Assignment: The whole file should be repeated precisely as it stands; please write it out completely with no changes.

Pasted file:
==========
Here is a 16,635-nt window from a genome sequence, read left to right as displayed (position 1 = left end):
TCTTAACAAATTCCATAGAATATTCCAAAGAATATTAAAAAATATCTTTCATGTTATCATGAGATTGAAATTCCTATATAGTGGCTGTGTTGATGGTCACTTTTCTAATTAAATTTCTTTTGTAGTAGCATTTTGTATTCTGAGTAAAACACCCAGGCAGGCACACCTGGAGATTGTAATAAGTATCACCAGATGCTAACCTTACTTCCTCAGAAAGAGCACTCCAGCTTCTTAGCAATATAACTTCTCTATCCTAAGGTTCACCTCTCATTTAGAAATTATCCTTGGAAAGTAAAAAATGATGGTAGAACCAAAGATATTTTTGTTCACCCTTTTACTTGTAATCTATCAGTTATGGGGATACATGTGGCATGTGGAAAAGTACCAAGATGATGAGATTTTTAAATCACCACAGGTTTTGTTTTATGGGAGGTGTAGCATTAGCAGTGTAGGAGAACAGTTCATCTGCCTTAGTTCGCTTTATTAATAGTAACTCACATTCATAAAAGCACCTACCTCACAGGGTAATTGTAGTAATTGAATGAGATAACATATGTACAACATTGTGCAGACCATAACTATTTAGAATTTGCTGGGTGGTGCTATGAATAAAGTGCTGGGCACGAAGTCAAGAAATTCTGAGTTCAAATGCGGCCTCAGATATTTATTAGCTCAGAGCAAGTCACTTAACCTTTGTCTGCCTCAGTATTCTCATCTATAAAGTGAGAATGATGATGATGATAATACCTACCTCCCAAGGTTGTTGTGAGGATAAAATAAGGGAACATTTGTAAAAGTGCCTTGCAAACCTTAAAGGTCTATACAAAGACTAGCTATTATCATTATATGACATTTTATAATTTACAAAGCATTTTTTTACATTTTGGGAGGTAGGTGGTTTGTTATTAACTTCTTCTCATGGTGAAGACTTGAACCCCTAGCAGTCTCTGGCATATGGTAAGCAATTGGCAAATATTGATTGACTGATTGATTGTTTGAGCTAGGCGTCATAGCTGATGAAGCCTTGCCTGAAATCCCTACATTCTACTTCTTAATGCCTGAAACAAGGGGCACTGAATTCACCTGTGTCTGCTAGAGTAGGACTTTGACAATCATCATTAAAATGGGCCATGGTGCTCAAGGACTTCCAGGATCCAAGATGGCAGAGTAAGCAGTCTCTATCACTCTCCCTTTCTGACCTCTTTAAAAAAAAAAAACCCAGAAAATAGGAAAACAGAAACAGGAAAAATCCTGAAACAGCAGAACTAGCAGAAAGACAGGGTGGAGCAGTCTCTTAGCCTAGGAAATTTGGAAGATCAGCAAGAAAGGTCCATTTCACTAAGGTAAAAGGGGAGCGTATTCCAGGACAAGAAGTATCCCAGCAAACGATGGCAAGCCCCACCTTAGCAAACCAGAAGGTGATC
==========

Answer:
Here is a 16,635-nt window from a genome sequence, read left to right as displayed (position 1 = left end):
TCTTAACAAATTCCATAGAATATTCCAAAGAATATTAAAAAATATCTTTCATGTTATCATGAGATTGAAATTCCTATATAGTGGCTGTGTTGATGGTCACTTTTCTAATTAAATTTCTTTTGTAGTAGCATTTTGTATTCTGAGTAAAACACCCAGGCAGGCACACCTGGAGATTGTAATAAGTATCACCAGATGCTAACCTTACTTCCTCAGAAAGAGCACTCCAGCTTCTTAGCAATATAACTTCTCTATCCTAAGGTTCACCTCTCATTTAGAAATTATCCTTGGAAAGTAAAAAATGATGGTAGAACCAAAGATATTTTTGTTCACCCTTTTACTTGTAATCTATCAGTTATGGGGATACATGTGGCATGTGGAAAAGTACCAAGATGATGAGATTTTTAAATCACCACAGGTTTTGTTTTATGGGAGGTGTAGCATTAGCAGTGTAGGAGAACAGTTCATCTGCCTTAGTTCGCTTTATTAATAGTAACTCACATTCATAAAAGCACCTACCTCACAGGGTAATTGTAGTAATTGAATGAGATAACATATGTACAACATTGTGCAGACCATAACTATTTAGAATTTGCTGGGTGGTGCTATGAATAAAGTGCTGGGCACGAAGTCAAGAAATTCTGAGTTCAAATGCGGCCTCAGATATTTATTAGCTCAGAGCAAGTCACTTAACCTTTGTCTGCCTCAGTATTCTCATCTATAAAGTGAGAATGATGATGATGATAATACCTACCTCCCAAGGTTGTTGTGAGGATAAAATAAGGGAACATTTGTAAAAGTGCCTTGCAAACCTTAAAGGTCTATACAAAGACTAGCTATTATCATTATATGACATTTTATAATTTACAAAGCATTTTTTTACATTTTGGGAGGTAGGTGGTTTGTTATTAACTTCTTCTCATGGTGAAGACTTGAACCCCTAGCAGTCTCTGGCATATGGTAAGCAATTGGCAAATATTGATTGACTGATTGATTGTTTGAGCTAGGCGTCATAGCTGATGAAGCCTTGCCTGAAATCCCTACATTCTACTTCTTAATGCCTGAAACAAGGGGCACTGAATTCACCTGTGTCTGCTAGAGTAGGACTTTGACAATCATCATTAAAATGGGCCATGGTGCTCAAGGACTTCCAGGATCCAAGATGGCAGAGTAAGCAGTCTCTATCACTCTCCCTTTCTGACCTCTTTAAAAAAAAAAAACCCAGAAAATAGGAAAACAGAAACAGGAAAAATCCTGAAACAGCAGAACTAGCAGAAAGACAGGGTGGAGCAGTCTCTTAGCCTAGGAAATTTGGAAGATCAGCAAGAAAGGTCCATTTCACTAAGGTAAAAGGGGAGCGTATTCCAGGACAAGAAGTATCCCAGCAAACGATGGCAAGCCCCACCTTAGCAAACCAGAAGGTGATC